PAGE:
• Beast – powerful AI-controlled units that can only be gained by capturing them in battle. Roam the world passively, reducing player-expansion in early stages of game, and obsoleted in later stages of game. Accessing them requires specific sub-choices in the late-stage Recon tree
  • Religionthe more game-changing aspects of Religion that are optional to core gameplay. You can have Disciple units and techs and not get involved in the full Religion side; or you can you go full-throttle Religion and convert your units to the religion, getting extra promotions and penalties for all your units, cities, etc.
  • Guilds – ditto to Religion.

Scaling of in-game techs/buildings/units/etc

Civ4 (and Civ5, and Civ3) shipped as unfinished, incomplete games; this apparently started as an accident (with Civ3) but shamefully for Firaxis became a sales strategy for Civ4/5/6. Ship the game with only the first 50% of content implemented, then ship the missing parts as “DLC” that you charge almost the full price of the game for. In Civ4/5 you cannot realistically finish the game, in Civ1’s terms: you get to the late Renaissance era, and then the techs and units and gameplay runs out. Civ4 didn’t even have Spy units or Diplomacy – the main part of Civ1’s mid/late game – at all!

It has long been a difficult question: what should a Civilization game turn into once players mature out of the early game? Once you are settled, with a decent economy, a substantial number of cities, access to a wide variety of resources, etc – what next?

The FFH/MoM mods taught me a lot about how to answer this. I will write more about this in later posts, but a brief overview:

  • The player makes long-term commitments in perhaps four different ways:
    • The next 4-5 Technologies to research
    • The balance of Military versus Economy things to spend city-production on
    • The output of cities (heavily dependent upon location of each city)
    • The size of their empire
  • In classic Civilization games, the tech-tree and the Military-vs-Economy are used too much, and the other levers too little. Civ 1 gets an excuse in that they only had 0.6 MB of RAM to play with; the sequels do not.
  • Long-term commitments are generally mutually exclusive
  • Long-term commitments can be substantially weaker than their peers, if they enable a leap-frog later in the game
    • Leap-frogging should generally be 4-5 Techs in the future, or similar number of game turns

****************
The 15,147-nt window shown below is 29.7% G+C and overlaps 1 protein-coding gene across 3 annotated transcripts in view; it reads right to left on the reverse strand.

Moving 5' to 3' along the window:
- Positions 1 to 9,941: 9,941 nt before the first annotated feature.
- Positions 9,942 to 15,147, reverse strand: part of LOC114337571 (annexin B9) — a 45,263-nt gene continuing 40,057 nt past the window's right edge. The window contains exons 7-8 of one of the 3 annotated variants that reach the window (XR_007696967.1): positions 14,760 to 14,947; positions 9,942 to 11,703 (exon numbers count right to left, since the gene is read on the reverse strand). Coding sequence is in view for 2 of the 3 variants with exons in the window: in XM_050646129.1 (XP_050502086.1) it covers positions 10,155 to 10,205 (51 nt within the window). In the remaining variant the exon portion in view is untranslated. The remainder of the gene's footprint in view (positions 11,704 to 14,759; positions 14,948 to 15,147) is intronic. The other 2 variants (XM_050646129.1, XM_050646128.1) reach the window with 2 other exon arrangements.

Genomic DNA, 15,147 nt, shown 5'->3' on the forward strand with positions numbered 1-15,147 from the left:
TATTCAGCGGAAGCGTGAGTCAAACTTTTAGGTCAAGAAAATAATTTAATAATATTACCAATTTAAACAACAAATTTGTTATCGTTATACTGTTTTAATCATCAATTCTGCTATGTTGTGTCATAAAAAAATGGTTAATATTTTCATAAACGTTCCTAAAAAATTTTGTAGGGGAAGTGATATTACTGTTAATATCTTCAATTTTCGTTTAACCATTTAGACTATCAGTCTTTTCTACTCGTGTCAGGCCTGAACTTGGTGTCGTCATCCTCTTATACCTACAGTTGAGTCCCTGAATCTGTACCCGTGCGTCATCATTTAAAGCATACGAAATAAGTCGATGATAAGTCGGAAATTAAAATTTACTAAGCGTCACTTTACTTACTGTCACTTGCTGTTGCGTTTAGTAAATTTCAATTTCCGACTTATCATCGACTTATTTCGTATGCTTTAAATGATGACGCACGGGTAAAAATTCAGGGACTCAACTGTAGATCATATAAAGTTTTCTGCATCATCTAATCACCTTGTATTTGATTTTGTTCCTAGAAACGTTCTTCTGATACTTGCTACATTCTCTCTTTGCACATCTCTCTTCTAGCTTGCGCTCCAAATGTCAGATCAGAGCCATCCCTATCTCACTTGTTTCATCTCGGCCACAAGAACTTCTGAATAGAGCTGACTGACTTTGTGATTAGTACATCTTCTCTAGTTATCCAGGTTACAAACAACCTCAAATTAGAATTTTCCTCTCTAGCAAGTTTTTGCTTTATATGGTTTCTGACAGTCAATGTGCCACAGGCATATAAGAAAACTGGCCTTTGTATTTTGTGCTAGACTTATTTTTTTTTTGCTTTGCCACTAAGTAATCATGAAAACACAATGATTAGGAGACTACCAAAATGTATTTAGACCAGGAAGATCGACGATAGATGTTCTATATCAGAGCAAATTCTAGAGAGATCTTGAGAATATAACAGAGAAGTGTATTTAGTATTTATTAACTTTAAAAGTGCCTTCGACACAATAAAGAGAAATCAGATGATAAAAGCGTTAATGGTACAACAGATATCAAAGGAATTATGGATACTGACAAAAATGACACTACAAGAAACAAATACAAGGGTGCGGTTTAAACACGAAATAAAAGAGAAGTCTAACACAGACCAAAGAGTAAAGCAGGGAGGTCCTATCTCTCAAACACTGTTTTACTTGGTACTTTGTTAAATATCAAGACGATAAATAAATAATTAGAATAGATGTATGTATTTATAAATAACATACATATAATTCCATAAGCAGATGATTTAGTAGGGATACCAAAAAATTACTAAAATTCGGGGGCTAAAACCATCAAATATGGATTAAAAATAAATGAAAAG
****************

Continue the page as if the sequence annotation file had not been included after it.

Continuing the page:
• Slower leap-frogging should come with game-changing new abilities, because civs that chose this path will have fallen far behind as a result
    • Faster leap-frogs need to be evoltionary rather than revolutionary, see below
  • Short-term commitments should change the balance of the player’s options, but not the impact
    • Fast leap-frogs fit here: they should enable you to cancel a long-term commitment, or let you start to rebalance your army, etc
  • Highly predictable long-term commitments represent a baseline
    • Every player will always have the option of achieving these
    • Alternative options can be measured against these by the game-designers (players will do so!)
    • If a long-term radical commitment falls through, the predictable commitments represent the only sensible “Plan B”
    • …without these baseline options, players who fall behind, or make gambles, or guess poorly … simply lose the game. This leads to long, boring, drawn-out death-throes … or games that are too rapidly and easily dominated by one player. This is boring.
  • Semi-random events that significantly or radically alter gameplay provide an excellent way to rebalance power if some players have got too far ahead
    • MoM mods added the ability for two players to summon new AI players to the game, bringing benefits to themselves, and destruction to everyone else
      • In classic MoM-style good game-design, the two summons were asymmetric
      • One of the summons changes the game for everyone, but is also destructive to the player; the other is less radical, but also less destructive to the player
    • Random events that come with meaningful choices are great fun.